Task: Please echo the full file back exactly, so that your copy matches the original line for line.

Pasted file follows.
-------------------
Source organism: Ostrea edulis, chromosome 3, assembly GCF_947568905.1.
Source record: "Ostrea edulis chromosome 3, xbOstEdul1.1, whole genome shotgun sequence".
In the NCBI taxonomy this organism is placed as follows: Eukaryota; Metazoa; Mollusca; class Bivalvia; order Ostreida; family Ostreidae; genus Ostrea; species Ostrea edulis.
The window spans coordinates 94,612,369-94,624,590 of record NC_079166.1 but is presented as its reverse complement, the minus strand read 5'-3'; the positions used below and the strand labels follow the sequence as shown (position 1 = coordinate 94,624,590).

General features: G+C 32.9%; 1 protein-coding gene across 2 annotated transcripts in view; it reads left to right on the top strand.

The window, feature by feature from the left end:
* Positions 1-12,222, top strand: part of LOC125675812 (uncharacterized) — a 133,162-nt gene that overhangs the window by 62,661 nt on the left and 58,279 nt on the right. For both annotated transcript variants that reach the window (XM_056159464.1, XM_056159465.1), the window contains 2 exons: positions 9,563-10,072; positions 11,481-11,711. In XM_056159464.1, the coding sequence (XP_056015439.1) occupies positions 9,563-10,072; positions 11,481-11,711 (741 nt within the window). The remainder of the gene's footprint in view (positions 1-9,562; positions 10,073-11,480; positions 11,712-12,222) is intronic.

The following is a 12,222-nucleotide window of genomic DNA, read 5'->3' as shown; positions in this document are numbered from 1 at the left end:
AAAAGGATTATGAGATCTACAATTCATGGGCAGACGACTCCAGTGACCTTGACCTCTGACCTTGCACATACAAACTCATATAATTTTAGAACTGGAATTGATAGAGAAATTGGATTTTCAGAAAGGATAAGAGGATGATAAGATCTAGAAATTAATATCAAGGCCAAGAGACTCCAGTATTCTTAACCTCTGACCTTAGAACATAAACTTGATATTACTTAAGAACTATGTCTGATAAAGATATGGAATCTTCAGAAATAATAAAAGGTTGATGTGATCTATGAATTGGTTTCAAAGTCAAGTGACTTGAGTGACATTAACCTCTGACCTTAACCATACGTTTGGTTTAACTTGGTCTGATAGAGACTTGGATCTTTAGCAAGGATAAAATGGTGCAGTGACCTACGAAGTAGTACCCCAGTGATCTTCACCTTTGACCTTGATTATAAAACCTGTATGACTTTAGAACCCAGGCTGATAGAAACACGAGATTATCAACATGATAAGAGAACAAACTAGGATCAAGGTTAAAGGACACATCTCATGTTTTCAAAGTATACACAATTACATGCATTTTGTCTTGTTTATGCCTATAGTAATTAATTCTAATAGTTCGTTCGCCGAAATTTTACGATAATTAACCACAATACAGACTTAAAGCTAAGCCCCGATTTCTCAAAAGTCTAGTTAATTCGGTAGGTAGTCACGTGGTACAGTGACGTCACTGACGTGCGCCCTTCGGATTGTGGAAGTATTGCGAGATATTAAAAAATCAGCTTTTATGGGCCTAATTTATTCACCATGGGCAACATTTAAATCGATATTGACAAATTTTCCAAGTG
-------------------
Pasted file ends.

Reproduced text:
Source organism: Ostrea edulis, chromosome 3, assembly GCF_947568905.1.
Source record: "Ostrea edulis chromosome 3, xbOstEdul1.1, whole genome shotgun sequence".
In the NCBI taxonomy this organism is placed as follows: Eukaryota; Metazoa; Mollusca; class Bivalvia; order Ostreida; family Ostreidae; genus Ostrea; species Ostrea edulis.
The window spans coordinates 94,612,369-94,624,590 of record NC_079166.1 but is presented as its reverse complement, the minus strand read 5'-3'; the positions used below and the strand labels follow the sequence as shown (position 1 = coordinate 94,624,590).

General features: G+C 32.9%; 1 protein-coding gene across 2 annotated transcripts in view; it reads left to right on the top strand.

The window, feature by feature from the left end:
* Positions 1-12,222, top strand: part of LOC125675812 (uncharacterized) — a 133,162-nt gene that overhangs the window by 62,661 nt on the left and 58,279 nt on the right. For both annotated transcript variants that reach the window (XM_056159464.1, XM_056159465.1), the window contains 2 exons: positions 9,563-10,072; positions 11,481-11,711. In XM_056159464.1, the coding sequence (XP_056015439.1) occupies positions 9,563-10,072; positions 11,481-11,711 (741 nt within the window). The remainder of the gene's footprint in view (positions 1-9,562; positions 10,073-11,480; positions 11,712-12,222) is intronic.

The following is a 12,222-nucleotide window of genomic DNA, read 5'->3' as shown; positions in this document are numbered from 1 at the left end:
AAAAGGATTATGAGATCTACAATTCATGGGCAGACGACTCCAGTGACCTTGACCTCTGACCTTGCACATACAAACTCATATAATTTTAGAACTGGAATTGATAGAGAAATTGGATTTTCAGAAAGGATAAGAGGATGATAAGATCTAGAAATTAATATCAAGGCCAAGAGACTCCAGTATTCTTAACCTCTGACCTTAGAACATAAACTTGATATTACTTAAGAACTATGTCTGATAAAGATATGGAATCTTCAGAAATAATAAAAGGTTGATGTGATCTATGAATTGGTTTCAAAGTCAAGTGACTTGAGTGACATTAACCTCTGACCTTAACCATACGTTTGGTTTAACTTGGTCTGATAGAGACTTGGATCTTTAGCAAGGATAAAATGGTGCAGTGACCTACGAAGTAGTACCCCAGTGATCTTCACCTTTGACCTTGATTATAAAACCTGTATGACTTTAGAACCCAGGCTGATAGAAACACGAGATTATCAACATGATAAGAGAACAAACTAGGATCAAGGTTAAAGGACACATCTCATGTTTTCAAAGTATACACAATTACATGCATTTTGTCTTGTTTATGCCTATAGTAATTAATTCTAATAGTTCGTTCGCCGAAATTTTACGATAATTAACCACAATACAGACTTAAAGCTAAGCCCCGATTTCTCAAAAGTCTAGTTAATTCGGTAGGTAGTCACGTGGTACAGTGACGTCACTGACGTGCGCCCTTCGGATTGTGGAAGTATTGCGAGATATTAAAAAATCAGCTTTTATGGGCCTAATTTATTCACCATGGGCAACATTTAAATCGATATTGACAAATTTTCCAAGTG